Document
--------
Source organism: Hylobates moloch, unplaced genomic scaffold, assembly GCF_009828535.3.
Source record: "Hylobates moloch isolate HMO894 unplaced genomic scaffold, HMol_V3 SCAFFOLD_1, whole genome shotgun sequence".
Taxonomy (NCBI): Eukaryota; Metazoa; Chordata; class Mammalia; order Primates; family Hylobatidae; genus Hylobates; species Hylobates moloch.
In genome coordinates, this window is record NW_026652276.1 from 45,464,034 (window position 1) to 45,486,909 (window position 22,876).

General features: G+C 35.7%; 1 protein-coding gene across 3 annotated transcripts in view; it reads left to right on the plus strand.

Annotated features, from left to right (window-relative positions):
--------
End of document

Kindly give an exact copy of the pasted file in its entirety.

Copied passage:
Source organism: Hylobates moloch, unplaced genomic scaffold, assembly GCF_009828535.3.
Source record: "Hylobates moloch isolate HMO894 unplaced genomic scaffold, HMol_V3 SCAFFOLD_1, whole genome shotgun sequence".
Taxonomy (NCBI): Eukaryota; Metazoa; Chordata; class Mammalia; order Primates; family Hylobatidae; genus Hylobates; species Hylobates moloch.
In genome coordinates, this window is record NW_026652276.1 from 45,464,034 (window position 1) to 45,486,909 (window position 22,876).

General features: G+C 35.7%; 1 protein-coding gene across 3 annotated transcripts in view; it reads left to right on the plus strand.

Annotated features, from left to right (window-relative positions):